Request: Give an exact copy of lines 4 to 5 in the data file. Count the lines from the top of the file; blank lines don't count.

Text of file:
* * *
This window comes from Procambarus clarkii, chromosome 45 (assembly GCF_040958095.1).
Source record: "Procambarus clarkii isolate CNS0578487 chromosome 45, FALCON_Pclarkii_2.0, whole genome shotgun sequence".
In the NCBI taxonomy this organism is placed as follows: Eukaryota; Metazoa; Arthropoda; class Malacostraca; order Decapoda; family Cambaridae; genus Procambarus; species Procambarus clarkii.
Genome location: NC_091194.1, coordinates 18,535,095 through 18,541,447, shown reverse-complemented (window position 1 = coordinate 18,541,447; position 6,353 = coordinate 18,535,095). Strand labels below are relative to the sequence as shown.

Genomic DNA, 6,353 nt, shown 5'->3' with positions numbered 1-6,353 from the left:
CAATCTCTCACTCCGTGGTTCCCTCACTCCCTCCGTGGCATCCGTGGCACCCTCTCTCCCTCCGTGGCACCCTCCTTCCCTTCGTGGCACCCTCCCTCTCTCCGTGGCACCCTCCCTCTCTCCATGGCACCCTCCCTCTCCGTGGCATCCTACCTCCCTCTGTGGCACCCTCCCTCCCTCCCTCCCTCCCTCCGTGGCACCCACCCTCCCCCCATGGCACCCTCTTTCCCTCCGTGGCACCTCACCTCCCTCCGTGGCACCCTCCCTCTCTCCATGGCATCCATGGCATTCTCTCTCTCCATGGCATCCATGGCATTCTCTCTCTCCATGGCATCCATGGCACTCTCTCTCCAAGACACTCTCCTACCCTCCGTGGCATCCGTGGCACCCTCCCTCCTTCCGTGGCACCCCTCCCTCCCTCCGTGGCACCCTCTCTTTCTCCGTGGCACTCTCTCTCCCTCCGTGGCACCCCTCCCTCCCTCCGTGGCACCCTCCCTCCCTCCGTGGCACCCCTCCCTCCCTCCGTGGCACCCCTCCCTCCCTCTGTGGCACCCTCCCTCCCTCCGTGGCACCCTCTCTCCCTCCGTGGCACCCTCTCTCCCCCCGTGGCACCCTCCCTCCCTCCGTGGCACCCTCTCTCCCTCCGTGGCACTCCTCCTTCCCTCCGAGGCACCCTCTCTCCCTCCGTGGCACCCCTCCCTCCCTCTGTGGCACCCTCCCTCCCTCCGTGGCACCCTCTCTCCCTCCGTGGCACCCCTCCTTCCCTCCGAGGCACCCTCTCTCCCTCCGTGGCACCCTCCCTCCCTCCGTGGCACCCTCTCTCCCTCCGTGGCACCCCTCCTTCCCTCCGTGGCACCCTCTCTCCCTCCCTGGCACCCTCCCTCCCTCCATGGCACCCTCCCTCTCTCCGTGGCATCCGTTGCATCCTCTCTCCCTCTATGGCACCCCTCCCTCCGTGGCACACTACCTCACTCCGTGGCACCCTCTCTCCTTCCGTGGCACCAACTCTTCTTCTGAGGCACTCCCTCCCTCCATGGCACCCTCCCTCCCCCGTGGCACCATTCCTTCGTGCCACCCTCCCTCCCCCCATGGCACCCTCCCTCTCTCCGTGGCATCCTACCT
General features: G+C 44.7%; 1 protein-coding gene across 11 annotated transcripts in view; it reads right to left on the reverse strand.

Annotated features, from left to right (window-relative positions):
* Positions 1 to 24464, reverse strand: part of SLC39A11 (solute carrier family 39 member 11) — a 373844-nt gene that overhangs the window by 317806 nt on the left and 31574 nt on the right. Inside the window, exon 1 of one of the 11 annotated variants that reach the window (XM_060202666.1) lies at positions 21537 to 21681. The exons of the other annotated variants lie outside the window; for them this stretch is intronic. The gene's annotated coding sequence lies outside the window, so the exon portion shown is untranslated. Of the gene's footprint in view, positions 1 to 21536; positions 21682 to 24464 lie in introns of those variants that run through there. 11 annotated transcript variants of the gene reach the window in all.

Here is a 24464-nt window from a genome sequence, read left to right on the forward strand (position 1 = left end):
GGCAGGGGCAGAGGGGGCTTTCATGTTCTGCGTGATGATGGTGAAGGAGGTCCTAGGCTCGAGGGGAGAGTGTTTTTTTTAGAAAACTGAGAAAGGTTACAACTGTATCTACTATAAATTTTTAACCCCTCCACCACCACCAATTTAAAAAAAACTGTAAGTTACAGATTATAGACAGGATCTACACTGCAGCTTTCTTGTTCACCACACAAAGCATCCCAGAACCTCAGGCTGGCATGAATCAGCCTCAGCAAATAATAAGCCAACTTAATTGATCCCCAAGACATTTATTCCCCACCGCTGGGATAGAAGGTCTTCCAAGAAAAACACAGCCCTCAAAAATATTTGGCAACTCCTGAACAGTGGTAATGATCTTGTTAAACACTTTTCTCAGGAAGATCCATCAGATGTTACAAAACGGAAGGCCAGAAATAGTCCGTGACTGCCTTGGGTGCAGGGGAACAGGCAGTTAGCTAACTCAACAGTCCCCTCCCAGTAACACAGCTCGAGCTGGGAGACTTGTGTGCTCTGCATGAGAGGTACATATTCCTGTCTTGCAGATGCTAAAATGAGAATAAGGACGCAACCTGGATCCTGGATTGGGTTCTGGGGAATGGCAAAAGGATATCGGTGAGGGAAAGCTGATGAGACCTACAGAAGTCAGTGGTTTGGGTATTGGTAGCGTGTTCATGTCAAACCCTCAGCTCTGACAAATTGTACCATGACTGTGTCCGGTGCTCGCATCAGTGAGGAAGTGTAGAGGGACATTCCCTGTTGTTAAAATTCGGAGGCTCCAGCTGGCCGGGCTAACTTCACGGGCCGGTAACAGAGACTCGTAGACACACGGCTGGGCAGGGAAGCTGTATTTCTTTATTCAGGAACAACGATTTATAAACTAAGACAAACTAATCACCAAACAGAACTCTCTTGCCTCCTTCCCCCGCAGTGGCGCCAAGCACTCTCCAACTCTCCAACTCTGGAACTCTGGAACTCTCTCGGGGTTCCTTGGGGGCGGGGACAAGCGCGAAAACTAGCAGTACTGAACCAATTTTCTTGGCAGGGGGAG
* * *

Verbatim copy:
Genome location: NC_091194.1, coordinates 18,535,095 through 18,541,447, shown reverse-complemented (window position 1 = coordinate 18,541,447; position 6,353 = coordinate 18,535,095). Strand labels below are relative to the sequence as shown.

Genomic DNA, 6,353 nt, shown 5'->3' with positions numbered 1-6,353 from the left: